Chicago aldermen struck an optimistic note about Mayor Rahm Emanuel’s spending blueprint during the first of several budget hearings Tuesday, while warning the 2013 budget process could be the “calm before the storm” as the city still doesn’t have a way to deal with billions in unfunded retirement payouts.
Aldermen heaped praise upon the mayor’s budget and finance officers, saying a lot of the heavy fiscal lifting was done last year, when Emanuel proposed closing a $636 million deficit through a mix of higher taxes, fines and fees.
“I think this is one of the best budgets that have faced us in a number of years,” said ninth ward Ald. Anthony Beale.
Emanuel’s administration is hoping savings on health care and personnel, and increased debt collection will help close a projected $298 million budget gap for 2013. The mayor is also betting the improving economy will boost tax revenues, as Chicago tourism increases and home sales pickup with an upswing in the housing market.
“While we cannot expect growth to continue at this pace forever, economic indicators point towards growth in 2013,” said Budget Director Alex Holt. “Businesses are expanding in and moving to Chicago, and the city’s unemployment rate is steadily decreasing.”
Administration officials acknowledged the “aggressive” $20 million savings estimate in the city’s employee health-care system. The savings comes from a new focus on preventative medicine as part of a so-called “wellness program” meant to reduce costly medical care down the road, said Comptroller Amer Ahmad.
But Ald. Scott Waguespack (32nd) questioned the motives of the private company running the program, based on his own recent health screening.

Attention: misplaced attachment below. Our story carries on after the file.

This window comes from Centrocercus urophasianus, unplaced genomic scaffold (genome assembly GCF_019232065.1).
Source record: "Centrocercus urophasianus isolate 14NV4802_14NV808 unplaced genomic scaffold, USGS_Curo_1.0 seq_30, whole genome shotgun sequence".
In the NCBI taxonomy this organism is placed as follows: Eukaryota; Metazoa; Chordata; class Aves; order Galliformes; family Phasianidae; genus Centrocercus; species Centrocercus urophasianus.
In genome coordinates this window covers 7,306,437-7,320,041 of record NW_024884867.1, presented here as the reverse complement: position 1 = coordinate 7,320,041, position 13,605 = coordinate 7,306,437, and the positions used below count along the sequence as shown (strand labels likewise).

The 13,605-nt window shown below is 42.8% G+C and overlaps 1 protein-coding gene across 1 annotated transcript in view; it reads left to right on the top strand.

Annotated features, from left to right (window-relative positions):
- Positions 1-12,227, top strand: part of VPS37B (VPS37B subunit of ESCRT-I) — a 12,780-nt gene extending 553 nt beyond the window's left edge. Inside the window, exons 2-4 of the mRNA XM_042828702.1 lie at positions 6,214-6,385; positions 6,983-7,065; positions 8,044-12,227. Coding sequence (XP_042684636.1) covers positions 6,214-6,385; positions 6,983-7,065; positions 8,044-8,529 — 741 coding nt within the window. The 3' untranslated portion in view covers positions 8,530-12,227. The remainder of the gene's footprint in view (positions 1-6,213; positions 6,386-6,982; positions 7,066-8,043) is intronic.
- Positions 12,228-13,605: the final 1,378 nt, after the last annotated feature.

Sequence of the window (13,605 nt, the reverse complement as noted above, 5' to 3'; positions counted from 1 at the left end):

“They told me that I needed coaching because I was overweight,” said Waguespack, who later clarified he is 5’10” tall and weighs about 160 pounds. “We’ll have to watch that [contract] over the next couple of years,” Waguespack said. “Especially if I have to lose more weight.”
The city’s also hoping to bring in $24 million by cracking down on people and businesses who owe the city money. And it’s banking on another $20 to $30 million from new speed cameras that photograph and automatically ticket speeders near schools and parks, similar to the red light cameras already at some intersections.
But it’s still unclear how the city can cope with a worker pension system that’s underfunded by an estimated $17 billion, according to 2011 figures.
That prompted Chief Financial Officer Lois Scott to label the pension situation “very dire,” warning of a “pension cliff” that would see the city’s pension costs jump by about $700 million for 2016, absent any pension reform in Springfield.
The mayor used his budget speech last week present a doomsday scenario of drastic tax hikes or service cuts if state lawmakers don’t make changes to municipal pension law, which governs how much Chicago must pay into city workers’ retirement accounts.
“I feel like this is the calm before the storm, and that the storm is gonna be very rocky,” Ald. Pat Dowell (3rd) said of this year’s budget.
The City Council has until the end of the year to approve a budget for 2013.
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